Revision for the Rapid Emergency Triage and Treatment System Adult (RETTS-A) needed?
© Mirhaghi and Christ. 2016
Received: 13 April 2016
Accepted: 21 April 2016
Published: 26 April 2016
The study highlights the prognostic role of patient’s vital signs at presentation to the emergency department (ED): The predictive role of vital signs in ED triage has been controversially discussed probably due to a paucity of data on the value of vital signs in ED at presentation. However, the authors did not find a suitable way to adjust for the inherent influence of triage decision and medical treatment on mortality. We have discussed that ambiguity concerning the assessment of vital signs criteria in RETTS-A Red priority may threaten any association between patient acuity and fatal outcome.
We have read the recent publication from Ljunggren et al. entitled “The association between vital signs and mortality in a retrospective cohort study of an unselected emergency department population” in Scandinavian Journal of Trauma, Resuscitation and Emergency Medicine with great interest .
The study highlights the prognostic role of patient’s vital signs at presentation to the emergency department (ED): The predictive role of vital signs in ED triage has been controversially discussed probably due to a paucity of data on the value of vital signs in ED at presentation  and the publication of small and/or selected cohorts .
In a large, unselected population, Ljunggren et al. convincingly show that the higher the deviation of vital signs from normal range is, the higher the odds of mortality are within 1 day and 30 days of follow-up. However, the authors did not find a suitable way to adjust for the inherent influence of triage decision and medical treatment on mortality. In addition, deviations of vital signs indicate different odds of mortality depending on chief complaints of patients at presentation.
Possibly, ambiguity concerning the assessment of vital signs criteria in RETTS-A Red priority may threaten any association between patient acuity and fatal outcome.
We would that CVs for Red and Green priorities would be lowest among RETTS-A priorities because the most and the least acuity patients usually are widely recognized as the most easily distinguishable subsets of patients in the ED [4, 5]. CV of 0.21 for Red priority indicates that this priority has been dispersed by high risk patients who may have a potential major life or organ threat instead of patients who are physiologically unstable and require immediate interventions. This ambiguity may result in a significant obstacle to the delivery of timely care for critically-ill patients . It’s worth mentioning that standard deviation of all vital signs criteria in Red priority overlap with means of vital signs criteria of Green priority except respiratory rate. This indicates that stable patients in Green priority display comparable deviations of vital signs than critically-ill patients in Red priority.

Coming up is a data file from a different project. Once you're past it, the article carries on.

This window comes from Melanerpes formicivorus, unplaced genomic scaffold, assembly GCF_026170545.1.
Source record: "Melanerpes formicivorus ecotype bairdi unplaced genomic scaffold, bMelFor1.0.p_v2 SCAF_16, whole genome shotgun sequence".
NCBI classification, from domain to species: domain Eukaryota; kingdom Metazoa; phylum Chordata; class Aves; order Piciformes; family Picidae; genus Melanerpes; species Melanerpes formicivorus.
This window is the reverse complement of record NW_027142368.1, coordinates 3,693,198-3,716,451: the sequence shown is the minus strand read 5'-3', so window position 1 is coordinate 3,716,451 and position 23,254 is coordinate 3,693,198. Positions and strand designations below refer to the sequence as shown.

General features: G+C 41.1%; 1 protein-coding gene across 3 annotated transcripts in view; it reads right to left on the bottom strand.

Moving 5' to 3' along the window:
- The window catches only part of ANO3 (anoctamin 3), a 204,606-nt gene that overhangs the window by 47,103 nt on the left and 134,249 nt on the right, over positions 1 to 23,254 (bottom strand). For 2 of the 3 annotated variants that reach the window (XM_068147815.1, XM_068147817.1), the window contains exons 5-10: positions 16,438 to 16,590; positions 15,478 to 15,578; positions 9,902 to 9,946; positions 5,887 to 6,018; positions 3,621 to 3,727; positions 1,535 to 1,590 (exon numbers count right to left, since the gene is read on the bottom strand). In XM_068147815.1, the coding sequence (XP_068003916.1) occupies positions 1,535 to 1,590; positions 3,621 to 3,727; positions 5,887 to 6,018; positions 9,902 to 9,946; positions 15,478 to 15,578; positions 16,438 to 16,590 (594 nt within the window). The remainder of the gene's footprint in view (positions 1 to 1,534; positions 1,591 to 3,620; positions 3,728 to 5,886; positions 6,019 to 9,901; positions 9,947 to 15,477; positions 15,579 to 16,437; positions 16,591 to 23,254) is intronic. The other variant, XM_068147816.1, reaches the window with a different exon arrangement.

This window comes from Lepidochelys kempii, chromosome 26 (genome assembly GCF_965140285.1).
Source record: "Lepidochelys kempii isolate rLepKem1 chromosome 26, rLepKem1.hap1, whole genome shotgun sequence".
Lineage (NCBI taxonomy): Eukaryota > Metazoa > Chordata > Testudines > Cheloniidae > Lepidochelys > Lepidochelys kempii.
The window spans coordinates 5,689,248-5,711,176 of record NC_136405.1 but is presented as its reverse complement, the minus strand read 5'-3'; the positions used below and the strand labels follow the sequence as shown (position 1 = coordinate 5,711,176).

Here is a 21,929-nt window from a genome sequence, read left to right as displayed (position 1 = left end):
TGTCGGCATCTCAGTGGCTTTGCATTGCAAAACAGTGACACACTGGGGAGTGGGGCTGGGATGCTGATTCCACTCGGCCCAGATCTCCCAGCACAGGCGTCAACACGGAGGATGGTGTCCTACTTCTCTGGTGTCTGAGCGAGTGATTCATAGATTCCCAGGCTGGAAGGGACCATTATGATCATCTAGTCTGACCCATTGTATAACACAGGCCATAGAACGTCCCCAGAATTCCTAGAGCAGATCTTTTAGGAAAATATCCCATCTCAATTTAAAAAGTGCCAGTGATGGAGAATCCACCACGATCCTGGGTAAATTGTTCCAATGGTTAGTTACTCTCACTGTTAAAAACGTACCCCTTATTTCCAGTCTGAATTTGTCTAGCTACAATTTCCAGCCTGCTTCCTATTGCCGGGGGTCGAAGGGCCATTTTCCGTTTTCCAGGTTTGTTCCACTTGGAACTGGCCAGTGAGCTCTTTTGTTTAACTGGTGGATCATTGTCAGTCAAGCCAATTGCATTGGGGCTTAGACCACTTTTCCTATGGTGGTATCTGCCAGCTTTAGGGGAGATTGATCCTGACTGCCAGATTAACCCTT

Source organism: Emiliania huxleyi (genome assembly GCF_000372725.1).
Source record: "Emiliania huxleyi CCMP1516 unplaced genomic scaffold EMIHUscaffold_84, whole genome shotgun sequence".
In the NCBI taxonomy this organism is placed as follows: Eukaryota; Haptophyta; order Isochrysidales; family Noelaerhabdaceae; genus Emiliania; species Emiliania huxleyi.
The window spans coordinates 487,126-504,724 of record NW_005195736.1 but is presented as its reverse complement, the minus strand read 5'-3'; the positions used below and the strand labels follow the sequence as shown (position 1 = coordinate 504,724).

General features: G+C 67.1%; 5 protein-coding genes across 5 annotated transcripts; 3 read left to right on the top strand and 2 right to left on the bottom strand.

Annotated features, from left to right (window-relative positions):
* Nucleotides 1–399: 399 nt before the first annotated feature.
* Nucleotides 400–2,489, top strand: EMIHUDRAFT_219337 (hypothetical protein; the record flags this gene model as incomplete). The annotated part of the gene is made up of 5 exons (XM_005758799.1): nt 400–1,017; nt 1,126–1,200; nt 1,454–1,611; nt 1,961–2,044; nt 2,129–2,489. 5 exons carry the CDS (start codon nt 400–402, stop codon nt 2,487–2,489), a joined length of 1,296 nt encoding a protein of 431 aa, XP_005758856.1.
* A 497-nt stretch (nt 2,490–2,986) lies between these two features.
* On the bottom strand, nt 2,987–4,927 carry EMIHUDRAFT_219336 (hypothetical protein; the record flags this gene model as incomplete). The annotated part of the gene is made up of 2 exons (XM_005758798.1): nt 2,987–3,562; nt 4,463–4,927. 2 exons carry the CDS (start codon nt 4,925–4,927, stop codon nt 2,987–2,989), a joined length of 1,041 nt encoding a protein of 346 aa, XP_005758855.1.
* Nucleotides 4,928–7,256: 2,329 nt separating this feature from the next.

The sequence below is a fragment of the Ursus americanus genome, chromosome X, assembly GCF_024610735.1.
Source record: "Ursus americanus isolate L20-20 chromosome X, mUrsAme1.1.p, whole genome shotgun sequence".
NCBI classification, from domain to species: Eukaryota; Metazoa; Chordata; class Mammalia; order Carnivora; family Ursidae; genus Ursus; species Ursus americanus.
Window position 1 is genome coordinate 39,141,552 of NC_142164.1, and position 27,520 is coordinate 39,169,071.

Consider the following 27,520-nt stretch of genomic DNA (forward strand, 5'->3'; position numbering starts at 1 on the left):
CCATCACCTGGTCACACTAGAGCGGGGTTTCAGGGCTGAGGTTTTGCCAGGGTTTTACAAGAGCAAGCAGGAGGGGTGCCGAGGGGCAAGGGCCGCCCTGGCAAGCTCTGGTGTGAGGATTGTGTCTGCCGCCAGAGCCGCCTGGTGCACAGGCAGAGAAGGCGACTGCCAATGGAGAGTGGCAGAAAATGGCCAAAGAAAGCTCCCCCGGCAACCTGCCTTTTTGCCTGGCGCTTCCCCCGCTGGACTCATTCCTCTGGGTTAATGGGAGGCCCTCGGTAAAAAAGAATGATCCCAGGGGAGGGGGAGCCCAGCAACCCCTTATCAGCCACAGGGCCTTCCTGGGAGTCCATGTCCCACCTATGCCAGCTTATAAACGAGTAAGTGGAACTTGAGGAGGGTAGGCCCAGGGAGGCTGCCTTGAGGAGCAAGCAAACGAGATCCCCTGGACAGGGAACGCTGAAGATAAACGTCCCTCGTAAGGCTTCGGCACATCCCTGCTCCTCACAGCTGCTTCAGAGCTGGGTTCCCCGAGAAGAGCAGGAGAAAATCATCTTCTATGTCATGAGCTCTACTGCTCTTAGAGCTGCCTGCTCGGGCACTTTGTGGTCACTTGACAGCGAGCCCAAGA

It is tempting to speculate whether construct validity of RETTS-A may be improved by developing measures of cohesive, homogeneous entities for each priority . Priority Red could be divided into two heterogeneous priorities including immediate and emergent priorities, resulting in 5-point RETTS. This may strengthen the association between fatal outcome and RETTS priorities. Possibly, a revision of RETTS-A triage system may help to further improve effectiveness.
We highly appreciate the cooperation from the BioMed Central Team.
Open AccessThis article is distributed under the terms of the Creative Commons Attribution 4.0 International License (http://creativecommons.org/licenses/by/4.0/), which permits unrestricted use, distribution, and reproduction in any medium, provided you give appropriate credit to the original author(s) and the source, provide a link to the Creative Commons license, and indicate if changes were made. The Creative Commons Public Domain Dedication waiver (http://creativecommons.org/publicdomain/zero/1.0/) applies to the data made available in this article, unless otherwise stated.
- Ljunggren M, Castrén M, Nordberg M, Kurland L. The association between vital signs and mortality in a retrospective cohort study of an unselected emergency department population. Scand J Trauma Resusc Emerg Med. 2016;24(1):21.View ArticlePubMedPubMed CentralGoogle Scholar
- Cooper RJ, Schriger DL, Flaherty HL, Lin EJ, Hubbell KA. Effect of vital signs on triage decisions. Ann Emerg Med. 2002;39(3):223–32.View ArticlePubMedGoogle Scholar
- Hing E, Bhuiya FA. Wait time for treatment in hospital emergency departments: 2009, US Department of Health and Human Services, Centers for Disease Control and Prevention, National Center for Health Statistics. 2012.Google Scholar
- Mirhaghi A, Heydari A, Mazlom R, Ebrahimi M. The reliability of the Canadian triage and acuity scale: meta-analysis. N Am J Med Sci. 2015;7(7):299–305.View ArticlePubMedPubMed CentralGoogle Scholar
- Mirhaghi A, Kooshiar H, Esmaeili H, Ebrahimi M. Outcomes for emergency severity index triage implementation in the emergency department. J Clin Diagn Res. 2015;9(4):OC04–7.PubMedPubMed CentralGoogle Scholar
- Christ M, Grossmann F, Winter D, Bingisser R, Platz E. Modern triage in the emergency department. Dtsch Arztebl Int. 2010;107(50):892–8.PubMedPubMed CentralGoogle Scholar
- Smith GT, McCarthy DM, Zapolski TC. On the value of homogeneous constructs for construct validation, theory testing, and the description of psychopathology. Psychol Assess. 2009;21(3):272–84. doi:10.1037/a0016699.View ArticlePubMedPubMed CentralGoogle Scholar